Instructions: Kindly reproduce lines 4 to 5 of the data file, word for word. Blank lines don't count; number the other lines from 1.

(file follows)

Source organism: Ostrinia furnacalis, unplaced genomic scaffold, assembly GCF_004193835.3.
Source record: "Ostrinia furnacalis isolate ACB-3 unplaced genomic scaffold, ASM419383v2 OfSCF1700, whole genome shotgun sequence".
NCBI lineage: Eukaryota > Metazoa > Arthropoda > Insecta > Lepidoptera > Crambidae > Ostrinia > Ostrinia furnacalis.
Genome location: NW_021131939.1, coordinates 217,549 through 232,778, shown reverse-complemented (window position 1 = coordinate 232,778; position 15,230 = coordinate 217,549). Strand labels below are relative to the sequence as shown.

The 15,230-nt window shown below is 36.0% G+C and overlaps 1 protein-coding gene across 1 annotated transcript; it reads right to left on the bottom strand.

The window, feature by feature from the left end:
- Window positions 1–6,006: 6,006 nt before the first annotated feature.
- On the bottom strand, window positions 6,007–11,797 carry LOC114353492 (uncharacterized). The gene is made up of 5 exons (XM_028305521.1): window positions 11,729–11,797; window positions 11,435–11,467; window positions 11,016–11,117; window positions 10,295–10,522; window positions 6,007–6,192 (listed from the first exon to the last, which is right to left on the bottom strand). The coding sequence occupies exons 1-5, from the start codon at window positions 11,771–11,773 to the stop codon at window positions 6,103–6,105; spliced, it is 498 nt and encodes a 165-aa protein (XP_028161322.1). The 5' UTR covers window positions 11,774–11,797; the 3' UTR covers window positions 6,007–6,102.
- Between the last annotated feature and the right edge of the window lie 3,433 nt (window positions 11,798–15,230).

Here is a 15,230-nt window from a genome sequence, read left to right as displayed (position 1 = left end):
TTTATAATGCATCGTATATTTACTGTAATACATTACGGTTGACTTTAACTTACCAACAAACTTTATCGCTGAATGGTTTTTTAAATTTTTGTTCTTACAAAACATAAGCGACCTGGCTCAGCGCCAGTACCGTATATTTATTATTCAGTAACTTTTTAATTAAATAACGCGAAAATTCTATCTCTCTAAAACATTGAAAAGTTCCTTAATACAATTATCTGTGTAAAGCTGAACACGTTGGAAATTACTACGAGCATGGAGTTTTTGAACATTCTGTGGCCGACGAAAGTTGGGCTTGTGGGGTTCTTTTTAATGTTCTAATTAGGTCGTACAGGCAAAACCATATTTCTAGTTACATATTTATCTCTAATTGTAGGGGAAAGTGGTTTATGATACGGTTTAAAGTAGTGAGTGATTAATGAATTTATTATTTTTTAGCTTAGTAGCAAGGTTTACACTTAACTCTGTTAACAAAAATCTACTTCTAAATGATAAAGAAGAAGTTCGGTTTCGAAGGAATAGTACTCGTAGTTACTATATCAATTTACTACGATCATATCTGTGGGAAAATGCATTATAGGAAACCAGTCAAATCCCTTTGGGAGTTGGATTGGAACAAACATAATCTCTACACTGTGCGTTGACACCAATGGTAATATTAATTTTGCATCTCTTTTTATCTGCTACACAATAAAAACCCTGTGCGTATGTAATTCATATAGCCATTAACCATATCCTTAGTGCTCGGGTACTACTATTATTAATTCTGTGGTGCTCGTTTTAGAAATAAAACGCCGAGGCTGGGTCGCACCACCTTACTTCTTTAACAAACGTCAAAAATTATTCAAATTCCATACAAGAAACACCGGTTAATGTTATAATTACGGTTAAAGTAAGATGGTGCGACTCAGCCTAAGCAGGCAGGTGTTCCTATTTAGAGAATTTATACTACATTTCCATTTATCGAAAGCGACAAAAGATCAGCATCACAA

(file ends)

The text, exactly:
Genome location: NW_021131939.1, coordinates 217,549 through 232,778, shown reverse-complemented (window position 1 = coordinate 232,778; position 15,230 = coordinate 217,549). Strand labels below are relative to the sequence as shown.

The 15,230-nt window shown below is 36.0% G+C and overlaps 1 protein-coding gene across 1 annotated transcript; it reads right to left on the bottom strand.